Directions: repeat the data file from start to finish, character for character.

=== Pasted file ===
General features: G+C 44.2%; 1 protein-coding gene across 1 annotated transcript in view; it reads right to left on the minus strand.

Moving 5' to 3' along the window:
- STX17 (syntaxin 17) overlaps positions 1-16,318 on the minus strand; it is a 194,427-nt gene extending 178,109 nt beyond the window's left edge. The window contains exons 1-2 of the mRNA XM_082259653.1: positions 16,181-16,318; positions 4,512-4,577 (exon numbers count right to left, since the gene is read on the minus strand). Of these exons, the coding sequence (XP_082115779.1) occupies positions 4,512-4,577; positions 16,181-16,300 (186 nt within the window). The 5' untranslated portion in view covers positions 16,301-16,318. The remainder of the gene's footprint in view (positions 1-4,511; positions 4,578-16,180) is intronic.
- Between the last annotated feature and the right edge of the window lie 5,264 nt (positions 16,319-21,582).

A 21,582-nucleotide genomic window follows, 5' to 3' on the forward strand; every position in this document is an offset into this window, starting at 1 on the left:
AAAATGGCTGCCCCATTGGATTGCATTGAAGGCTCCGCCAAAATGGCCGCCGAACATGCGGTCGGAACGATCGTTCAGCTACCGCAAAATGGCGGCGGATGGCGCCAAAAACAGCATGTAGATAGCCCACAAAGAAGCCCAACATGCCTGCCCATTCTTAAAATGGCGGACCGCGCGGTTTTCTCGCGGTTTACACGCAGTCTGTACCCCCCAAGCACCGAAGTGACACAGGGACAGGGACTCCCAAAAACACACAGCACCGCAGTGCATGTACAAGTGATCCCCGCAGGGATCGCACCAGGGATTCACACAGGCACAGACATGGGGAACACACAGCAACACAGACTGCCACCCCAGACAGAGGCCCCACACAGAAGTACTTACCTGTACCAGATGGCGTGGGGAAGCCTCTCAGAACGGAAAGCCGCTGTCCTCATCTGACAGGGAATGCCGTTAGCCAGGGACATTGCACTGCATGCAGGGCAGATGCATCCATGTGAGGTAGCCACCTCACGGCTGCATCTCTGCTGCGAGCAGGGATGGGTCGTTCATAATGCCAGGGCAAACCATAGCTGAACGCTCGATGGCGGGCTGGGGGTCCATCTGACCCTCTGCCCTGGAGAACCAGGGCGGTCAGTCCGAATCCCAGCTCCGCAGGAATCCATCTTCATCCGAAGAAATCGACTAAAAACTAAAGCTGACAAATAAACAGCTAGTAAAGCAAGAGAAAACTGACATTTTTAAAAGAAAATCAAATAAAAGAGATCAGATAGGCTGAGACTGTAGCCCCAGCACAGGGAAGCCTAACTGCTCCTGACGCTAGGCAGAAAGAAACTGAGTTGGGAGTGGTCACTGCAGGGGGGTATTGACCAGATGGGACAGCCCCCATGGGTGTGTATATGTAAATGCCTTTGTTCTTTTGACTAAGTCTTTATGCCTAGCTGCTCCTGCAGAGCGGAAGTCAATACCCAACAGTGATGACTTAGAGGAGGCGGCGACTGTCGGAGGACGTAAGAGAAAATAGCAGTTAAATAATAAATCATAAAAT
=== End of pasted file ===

General features: G+C 44.2%; 1 protein-coding gene across 1 annotated transcript in view; it reads right to left on the minus strand.

Moving 5' to 3' along the window:
- STX17 (syntaxin 17) overlaps positions 1-16,318 on the minus strand; it is a 194,427-nt gene extending 178,109 nt beyond the window's left edge. The window contains exons 1-2 of the mRNA XM_082259653.1: positions 16,181-16,318; positions 4,512-4,577 (exon numbers count right to left, since the gene is read on the minus strand). Of these exons, the coding sequence (XP_082115779.1) occupies positions 4,512-4,577; positions 16,181-16,300 (186 nt within the window). The 5' untranslated portion in view covers positions 16,301-16,318. The remainder of the gene's footprint in view (positions 1-4,511; positions 4,578-16,180) is intronic.
- Between the last annotated feature and the right edge of the window lie 5,264 nt (positions 16,319-21,582).

A 21,582-nucleotide genomic window follows, 5' to 3' on the forward strand; every position in this document is an offset into this window, starting at 1 on the left:
AAAATGGCTGCCCCATTGGATTGCATTGAAGGCTCCGCCAAAATGGCCGCCGAACATGCGGTCGGAACGATCGTTCAGCTACCGCAAAATGGCGGCGGATGGCGCCAAAAACAGCATGTAGATAGCCCACAAAGAAGCCCAACATGCCTGCCCATTCTTAAAATGGCGGACCGCGCGGTTTTCTCGCGGTTTACACGCAGTCTGTACCCCCCAAGCACCGAAGTGACACAGGGACAGGGACTCCCAAAAACACACAGCACCGCAGTGCATGTACAAGTGATCCCCGCAGGGATCGCACCAGGGATTCACACAGGCACAGACATGGGGAACACACAGCAACACAGACTGCCACCCCAGACAGAGGCCCCACACAGAAGTACTTACCTGTACCAGATGGCGTGGGGAAGCCTCTCAGAACGGAAAGCCGCTGTCCTCATCTGACAGGGAATGCCGTTAGCCAGGGACATTGCACTGCATGCAGGGCAGATGCATCCATGTGAGGTAGCCACCTCACGGCTGCATCTCTGCTGCGAGCAGGGATGGGTCGTTCATAATGCCAGGGCAAACCATAGCTGAACGCTCGATGGCGGGCTGGGGGTCCATCTGACCCTCTGCCCTGGAGAACCAGGGCGGTCAGTCCGAATCCCAGCTCCGCAGGAATCCATCTTCATCCGAAGAAATCGACTAAAAACTAAAGCTGACAAATAAACAGCTAGTAAAGCAAGAGAAAACTGACATTTTTAAAAGAAAATCAAATAAAAGAGATCAGATAGGCTGAGACTGTAGCCCCAGCACAGGGAAGCCTAACTGCTCCTGACGCTAGGCAGAAAGAAACTGAGTTGGGAGTGGTCACTGCAGGGGGGTATTGACCAGATGGGACAGCCCCCATGGGTGTGTATATGTAAATGCCTTTGTTCTTTTGACTAAGTCTTTATGCCTAGCTGCTCCTGCAGAGCGGAAGTCAATACCCAACAGTGATGACTTAGAGGAGGCGGCGACTGTCGGAGGACGTAAGAGAAAATAGCAGTTAAATAATAAATCATAAAAT